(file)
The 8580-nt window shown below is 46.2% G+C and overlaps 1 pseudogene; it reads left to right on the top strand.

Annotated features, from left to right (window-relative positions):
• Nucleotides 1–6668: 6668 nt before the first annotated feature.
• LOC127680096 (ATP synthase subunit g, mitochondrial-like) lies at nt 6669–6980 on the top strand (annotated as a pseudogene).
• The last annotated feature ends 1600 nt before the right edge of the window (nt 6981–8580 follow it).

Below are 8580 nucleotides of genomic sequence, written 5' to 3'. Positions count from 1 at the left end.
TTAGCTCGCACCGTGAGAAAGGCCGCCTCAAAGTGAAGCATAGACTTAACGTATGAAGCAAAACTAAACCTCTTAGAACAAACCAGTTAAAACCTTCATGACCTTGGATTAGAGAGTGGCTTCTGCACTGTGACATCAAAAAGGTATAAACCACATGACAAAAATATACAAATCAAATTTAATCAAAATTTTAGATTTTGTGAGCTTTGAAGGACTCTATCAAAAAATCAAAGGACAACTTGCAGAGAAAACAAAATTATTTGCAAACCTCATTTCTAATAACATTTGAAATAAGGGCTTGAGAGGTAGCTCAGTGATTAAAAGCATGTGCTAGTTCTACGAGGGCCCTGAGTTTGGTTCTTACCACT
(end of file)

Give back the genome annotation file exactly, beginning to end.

The 8580-nt window shown below is 46.2% G+C and overlaps 1 pseudogene; it reads left to right on the top strand.

Annotated features, from left to right (window-relative positions):
• Nucleotides 1–6668: 6668 nt before the first annotated feature.
• LOC127680096 (ATP synthase subunit g, mitochondrial-like) lies at nt 6669–6980 on the top strand (annotated as a pseudogene).
• The last annotated feature ends 1600 nt before the right edge of the window (nt 6981–8580 follow it).

Below are 8580 nucleotides of genomic sequence, written 5' to 3'. Positions count from 1 at the left end.
TTAGCTCGCACCGTGAGAAAGGCCGCCTCAAAGTGAAGCATAGACTTAACGTATGAAGCAAAACTAAACCTCTTAGAACAAACCAGTTAAAACCTTCATGACCTTGGATTAGAGAGTGGCTTCTGCACTGTGACATCAAAAAGGTATAAACCACATGACAAAAATATACAAATCAAATTTAATCAAAATTTTAGATTTTGTGAGCTTTGAAGGACTCTATCAAAAAATCAAAGGACAACTTGCAGAGAAAACAAAATTATTTGCAAACCTCATTTCTAATAACATTTGAAATAAGGGCTTGAGAGGTAGCTCAGTGATTAAAAGCATGTGCTAGTTCTACGAGGGCCCTGAGTTTGGTTCTTACCACT